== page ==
Tag Archives: Mergers and Acquisitions
Following a Merger and Acquisition (M&A), there is usually a focus on consolidating the two companies’ IT systems, leaving behind many redundant legacy applications. Until those legacy applications are shut down, you haven’t realized the cost savings of the consolidation. However, those old applications may contain data that’s no longer used for daily operations, but need to be retained for regulatory compliance. Keeping those applications up and running, just to retain the data within them introduces operational, business and legal risks. It is likely that the IT staff who have the expertise about those applications are no longer with the company, and without them it may be difficult to impossible to access the data in a meaningful way, in the time required, for an audit or eDiscovery request.
The impact of decentralization and a volatile business climate on post merger integration has been a frequent topic of discussion for executives this past year. Gerald Adolph and Justin Pettit from Booz & Company summed it up in “Making the Most of M&A”:
The most significant risk to a well-designed implementation plan is drift. In a business world that increasingly values decentralization and the empowerment of line managers, keeping a complex, interdependent implementation on course can be a challenge. It requires adherence to the outline of the plan, yet also requires that managers be granted the flexibility needed to adapt to changing circumstances.
On one hand, we need organization-wide visibility and transparency to bring the strategic intent of mergers into reality. On the other, we must allow the line managers and front-line workers to make the right decisions at the point of impact where they uniquely see the changing conditions and can act on the insights when an opportunity arises. What is the forcing function to sustain the core ideal of “One Company”, while affording the flexibility and independence to people with the operating experience and in-depth knowledge of business? One vital factor is the core information service. This subject matter was explored in our recent white paper on “Rewire and Synchronize Information.”
Realizing the expected value of M&A is a well-known, top-ranked challenge. Information plays a crucial role in closing the gaps in due diligence, scenario-based planning, post-merger integration and revamping of the merged entities. To address these challenges, I co-wrote an article on effective information strategy for Mergers, Acquisitions & Divestitures with Deloitte.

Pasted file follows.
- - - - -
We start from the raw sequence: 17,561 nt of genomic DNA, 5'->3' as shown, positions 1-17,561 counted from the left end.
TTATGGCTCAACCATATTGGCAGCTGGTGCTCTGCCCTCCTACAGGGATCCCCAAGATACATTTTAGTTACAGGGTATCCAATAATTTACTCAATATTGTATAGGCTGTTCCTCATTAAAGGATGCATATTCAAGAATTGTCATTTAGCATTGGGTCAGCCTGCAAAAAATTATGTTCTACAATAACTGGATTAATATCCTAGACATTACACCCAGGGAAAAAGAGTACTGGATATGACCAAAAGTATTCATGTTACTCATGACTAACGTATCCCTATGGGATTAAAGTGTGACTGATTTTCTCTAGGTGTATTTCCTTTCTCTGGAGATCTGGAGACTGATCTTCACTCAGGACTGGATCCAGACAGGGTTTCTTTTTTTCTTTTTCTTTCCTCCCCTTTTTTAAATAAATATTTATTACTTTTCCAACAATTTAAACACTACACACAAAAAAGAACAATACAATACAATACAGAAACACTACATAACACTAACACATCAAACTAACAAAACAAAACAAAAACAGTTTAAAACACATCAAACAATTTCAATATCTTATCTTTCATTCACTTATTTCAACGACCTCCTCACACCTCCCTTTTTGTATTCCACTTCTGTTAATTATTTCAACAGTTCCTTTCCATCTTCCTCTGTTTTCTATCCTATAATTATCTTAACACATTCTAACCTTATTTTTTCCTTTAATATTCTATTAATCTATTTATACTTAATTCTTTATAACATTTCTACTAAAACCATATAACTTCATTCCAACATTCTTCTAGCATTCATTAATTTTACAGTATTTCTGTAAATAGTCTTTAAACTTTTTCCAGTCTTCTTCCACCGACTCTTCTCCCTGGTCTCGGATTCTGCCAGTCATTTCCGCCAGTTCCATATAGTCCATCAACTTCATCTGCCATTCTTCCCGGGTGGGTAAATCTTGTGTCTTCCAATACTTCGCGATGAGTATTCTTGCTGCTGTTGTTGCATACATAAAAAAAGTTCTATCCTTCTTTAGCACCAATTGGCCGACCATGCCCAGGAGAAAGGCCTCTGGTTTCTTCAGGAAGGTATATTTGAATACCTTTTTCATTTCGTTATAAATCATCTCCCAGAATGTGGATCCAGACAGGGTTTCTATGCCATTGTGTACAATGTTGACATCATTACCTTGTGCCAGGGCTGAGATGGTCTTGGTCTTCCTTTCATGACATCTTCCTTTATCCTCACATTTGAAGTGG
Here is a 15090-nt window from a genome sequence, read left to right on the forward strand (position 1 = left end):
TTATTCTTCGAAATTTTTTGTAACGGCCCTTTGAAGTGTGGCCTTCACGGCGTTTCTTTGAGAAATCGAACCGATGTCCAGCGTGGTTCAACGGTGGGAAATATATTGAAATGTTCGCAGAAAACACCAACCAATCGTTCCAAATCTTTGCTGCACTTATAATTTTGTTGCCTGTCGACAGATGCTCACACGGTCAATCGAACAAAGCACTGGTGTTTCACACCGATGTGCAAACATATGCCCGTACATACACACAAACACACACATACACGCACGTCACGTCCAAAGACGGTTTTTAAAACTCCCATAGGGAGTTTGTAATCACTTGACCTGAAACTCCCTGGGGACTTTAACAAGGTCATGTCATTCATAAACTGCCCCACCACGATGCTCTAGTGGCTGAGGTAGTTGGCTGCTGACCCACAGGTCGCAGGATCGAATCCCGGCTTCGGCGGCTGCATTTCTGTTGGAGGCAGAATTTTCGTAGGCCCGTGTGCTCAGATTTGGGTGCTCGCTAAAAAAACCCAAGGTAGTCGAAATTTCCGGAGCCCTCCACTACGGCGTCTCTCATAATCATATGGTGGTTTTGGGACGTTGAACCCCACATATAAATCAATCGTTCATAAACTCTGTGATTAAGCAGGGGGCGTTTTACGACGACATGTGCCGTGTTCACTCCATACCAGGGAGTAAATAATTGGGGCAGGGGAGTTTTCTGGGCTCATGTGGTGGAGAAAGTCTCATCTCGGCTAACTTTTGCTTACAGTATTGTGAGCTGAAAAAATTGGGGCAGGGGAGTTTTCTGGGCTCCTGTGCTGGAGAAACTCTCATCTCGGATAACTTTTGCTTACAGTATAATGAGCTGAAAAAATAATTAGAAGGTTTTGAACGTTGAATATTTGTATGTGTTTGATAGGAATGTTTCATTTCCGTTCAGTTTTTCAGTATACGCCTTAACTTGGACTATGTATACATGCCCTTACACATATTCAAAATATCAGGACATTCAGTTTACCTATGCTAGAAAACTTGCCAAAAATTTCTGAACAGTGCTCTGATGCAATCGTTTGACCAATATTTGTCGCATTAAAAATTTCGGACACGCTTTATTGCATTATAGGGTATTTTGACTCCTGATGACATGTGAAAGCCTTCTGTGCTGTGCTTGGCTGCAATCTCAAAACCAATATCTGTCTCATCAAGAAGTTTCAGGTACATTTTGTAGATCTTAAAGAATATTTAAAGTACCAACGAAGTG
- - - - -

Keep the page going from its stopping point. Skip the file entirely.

In a nutshell, M&A deals are complex, and effectively tackling them is more art than science. Leading organizations have been effective in delivering the intended value from M&A, while positioning themselves for increased agility and competitive advantage with robust practice in managing data. This remains valid in the current, volatile environment and equally so for cross-border M&A transactions.
Rewards for cross-border transactions are obvious; access to a new labor pool, a combined portfolio of customers in new geographical territories, and expanded, global distribution. Of course, cross-border deals have additional complexities, including cultural differences and diversity, physical distance and time zone differences.
A lot of our new clients have asked us to build MDM business cases to support their merger and acquisition strategies. Specifically, they’re looking to support the following four activities:
- Recent corporate mergers
Collectively, these activities can roll up into a category called corporate restructuring. Contrary to popular belief, restructuring isn’t just a financial challenge. It includes realignment of marketing activities (for instance, reconciling promotions and re-aligning diverse product sets), sales (reorganizing territories and compensation plans), and operational issues (company locations, product inventories). (more…)
I was reading a report the other day about the fact that most M&A activity fails to deliver shareholder value. Apparently 79% of M&A activity ignores IT integration and this then undermines the success of M&A through poor planning and execution of the IT integration process post-merger or post-acquisition. The piece entitled “Mergers and Acquisitions and their IT impact” comes from UK-based analyst firm Bloor Research.
It had me wondering “why?” (more…)